Inspired by Eileen Gray

Bibendum

Houzz

Eileen Gray Bibendum EG123 1 Zoom

Inspired by Eileen Gray

Bibendum

Save 25%

Availability: In stock

Regular Price: £2,665.90

Special Price £1,999.43

Reset Configuration

* Required Fields

Description

100% Made in Italy. Base of chromium-plated steel tubing. Interior wooden bended frame covered with unshaped expanded polyurethane foam. Leather upholstery.
History
This armchair was designed by Eileen Gray for the Madame Mathieu-Lévy’s apartment in Rue de Lota. She ironically called it “Bibendum” due to the resemblance in shape with the popular symbol of Michelin. This armchair shows the stylistic turn of Gray, known until then for the use of precious materials and oriental lacquers, as well as for her original and eccentric forms. The ironic touch remains, a reference to her creative freedom, but the line and the materials attest Gray’s migration towards the more severe and austere Modernism. Polished chrome tubular steel base. Interior bent wood frame. Crushproof polyurethane foam padding. Leather upholstery.

Additional Info

Dimensions W44 H116 cm
Inspired by Eileen Gray
Line Armchairs
Model Armchair
Structure Schema EG123
E. Gray

Gray

E.Gray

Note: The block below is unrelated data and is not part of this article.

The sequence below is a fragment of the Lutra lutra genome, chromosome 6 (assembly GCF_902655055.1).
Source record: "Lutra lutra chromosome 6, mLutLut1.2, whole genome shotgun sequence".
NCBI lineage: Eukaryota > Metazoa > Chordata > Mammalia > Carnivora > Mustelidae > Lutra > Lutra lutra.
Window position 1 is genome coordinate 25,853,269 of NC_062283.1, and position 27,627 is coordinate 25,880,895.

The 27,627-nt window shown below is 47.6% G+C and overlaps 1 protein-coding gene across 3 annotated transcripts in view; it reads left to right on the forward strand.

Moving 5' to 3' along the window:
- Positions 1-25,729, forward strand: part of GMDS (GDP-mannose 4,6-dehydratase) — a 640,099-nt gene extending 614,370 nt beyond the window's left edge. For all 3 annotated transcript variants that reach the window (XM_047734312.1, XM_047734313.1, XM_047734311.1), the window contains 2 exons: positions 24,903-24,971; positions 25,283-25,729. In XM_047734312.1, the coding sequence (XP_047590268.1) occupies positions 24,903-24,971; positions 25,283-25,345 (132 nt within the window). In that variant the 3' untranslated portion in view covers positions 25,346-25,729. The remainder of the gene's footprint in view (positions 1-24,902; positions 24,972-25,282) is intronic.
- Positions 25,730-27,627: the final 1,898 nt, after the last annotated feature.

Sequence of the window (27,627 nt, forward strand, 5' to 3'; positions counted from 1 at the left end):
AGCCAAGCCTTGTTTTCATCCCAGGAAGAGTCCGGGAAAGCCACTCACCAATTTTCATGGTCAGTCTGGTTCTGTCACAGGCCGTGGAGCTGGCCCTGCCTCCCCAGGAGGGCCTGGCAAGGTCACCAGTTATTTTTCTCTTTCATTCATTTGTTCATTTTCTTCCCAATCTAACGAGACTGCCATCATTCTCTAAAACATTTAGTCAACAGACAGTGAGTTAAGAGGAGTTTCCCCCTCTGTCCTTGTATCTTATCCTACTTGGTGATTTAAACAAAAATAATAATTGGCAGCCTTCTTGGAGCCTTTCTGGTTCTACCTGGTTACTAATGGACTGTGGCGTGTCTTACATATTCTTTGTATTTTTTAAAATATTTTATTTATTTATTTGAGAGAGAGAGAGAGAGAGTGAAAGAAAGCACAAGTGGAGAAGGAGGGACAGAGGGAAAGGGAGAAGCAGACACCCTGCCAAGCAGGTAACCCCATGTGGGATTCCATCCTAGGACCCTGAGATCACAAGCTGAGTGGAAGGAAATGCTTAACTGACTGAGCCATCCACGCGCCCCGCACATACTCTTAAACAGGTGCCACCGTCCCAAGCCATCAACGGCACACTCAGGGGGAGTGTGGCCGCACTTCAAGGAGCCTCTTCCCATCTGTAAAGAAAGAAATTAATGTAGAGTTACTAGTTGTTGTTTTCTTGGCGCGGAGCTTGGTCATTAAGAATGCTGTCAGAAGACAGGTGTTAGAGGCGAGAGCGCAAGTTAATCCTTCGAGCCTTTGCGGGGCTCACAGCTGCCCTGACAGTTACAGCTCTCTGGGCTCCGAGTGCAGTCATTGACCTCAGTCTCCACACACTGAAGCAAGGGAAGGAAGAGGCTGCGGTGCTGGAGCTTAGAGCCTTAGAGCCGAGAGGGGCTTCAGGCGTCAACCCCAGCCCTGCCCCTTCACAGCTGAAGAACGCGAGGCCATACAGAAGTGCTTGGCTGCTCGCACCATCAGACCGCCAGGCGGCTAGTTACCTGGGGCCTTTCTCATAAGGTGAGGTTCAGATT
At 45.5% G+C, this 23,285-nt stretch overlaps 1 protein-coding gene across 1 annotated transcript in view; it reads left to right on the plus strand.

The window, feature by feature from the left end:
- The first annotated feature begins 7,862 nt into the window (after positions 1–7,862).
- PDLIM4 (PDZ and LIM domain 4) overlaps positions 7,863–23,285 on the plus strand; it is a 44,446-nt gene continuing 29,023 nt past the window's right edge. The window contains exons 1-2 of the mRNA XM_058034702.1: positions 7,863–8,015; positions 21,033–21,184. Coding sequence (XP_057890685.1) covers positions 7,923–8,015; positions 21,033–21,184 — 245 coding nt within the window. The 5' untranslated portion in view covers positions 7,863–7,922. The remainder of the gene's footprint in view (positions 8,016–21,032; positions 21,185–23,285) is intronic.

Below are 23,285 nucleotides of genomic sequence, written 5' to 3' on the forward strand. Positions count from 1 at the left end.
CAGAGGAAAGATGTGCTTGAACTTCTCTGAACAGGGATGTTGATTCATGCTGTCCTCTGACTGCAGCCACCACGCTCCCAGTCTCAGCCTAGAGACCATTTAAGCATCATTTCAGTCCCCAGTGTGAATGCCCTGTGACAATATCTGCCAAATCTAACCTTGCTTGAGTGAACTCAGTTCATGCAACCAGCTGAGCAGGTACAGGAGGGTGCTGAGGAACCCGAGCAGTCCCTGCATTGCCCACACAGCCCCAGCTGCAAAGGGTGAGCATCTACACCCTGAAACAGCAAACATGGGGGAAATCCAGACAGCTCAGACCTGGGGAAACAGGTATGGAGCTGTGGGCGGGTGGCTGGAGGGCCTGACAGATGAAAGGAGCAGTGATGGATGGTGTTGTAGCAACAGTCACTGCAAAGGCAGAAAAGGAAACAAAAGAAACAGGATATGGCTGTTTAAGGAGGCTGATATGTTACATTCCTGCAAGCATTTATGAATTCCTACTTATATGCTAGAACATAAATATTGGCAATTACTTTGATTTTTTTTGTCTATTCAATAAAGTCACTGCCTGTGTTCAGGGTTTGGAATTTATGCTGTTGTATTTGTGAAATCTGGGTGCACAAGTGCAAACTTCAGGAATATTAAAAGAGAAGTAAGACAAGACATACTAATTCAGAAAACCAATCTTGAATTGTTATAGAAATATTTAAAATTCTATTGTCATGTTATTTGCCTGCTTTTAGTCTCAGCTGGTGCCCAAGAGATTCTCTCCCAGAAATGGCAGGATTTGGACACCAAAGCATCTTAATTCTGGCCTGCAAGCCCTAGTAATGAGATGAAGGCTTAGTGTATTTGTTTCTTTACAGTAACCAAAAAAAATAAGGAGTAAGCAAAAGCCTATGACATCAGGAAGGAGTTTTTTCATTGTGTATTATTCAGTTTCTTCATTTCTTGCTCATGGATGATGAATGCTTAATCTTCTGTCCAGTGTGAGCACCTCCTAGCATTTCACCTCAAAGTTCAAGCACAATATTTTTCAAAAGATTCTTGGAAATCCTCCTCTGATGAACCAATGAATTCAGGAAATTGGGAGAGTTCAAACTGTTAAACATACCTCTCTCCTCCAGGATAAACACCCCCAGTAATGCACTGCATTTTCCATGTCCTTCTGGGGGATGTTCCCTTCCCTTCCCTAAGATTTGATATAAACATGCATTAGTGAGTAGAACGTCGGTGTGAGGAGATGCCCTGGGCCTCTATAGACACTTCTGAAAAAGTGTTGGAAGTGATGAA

(1878-1976)

Art must be the continuation of life.

Irish and aristocratic by birth, Eileen Gray was trained at the Slade School of Fine Arts of London and in 1902 she moved to Paris. With her extraordinary, creative and unusual personality, she represented the “new woman” of the 1900s: she wore her hair “like a man,” she smoked in public, drove a car, and flew in an airplane. She had romances with men and women and went to restaurants and nightclubs with them, even wearing men’s clothing. She honed her own sensitivity as an artist among some of the major cultural figures of the age: Colette, Gide, Proust, Rilke, Joyce and Gertrude Stein.

The independence and the originality of her mind made her career entirely unique. In 1922, she opened a gallery with furniture, lamps, mirrors and carpets that she produced in small quantities. After her success as an interior designer, and after turning 40, she studied architecture. From Art Deco, she migrated towards the Modern Movement, leaving an indelible imprint on the history of 20th century design. Her house “E 1027” in Cote d’Azur (1927-29) was famous: an emblem of architecture from the 1900s, a monument to Gray’s modernist vision.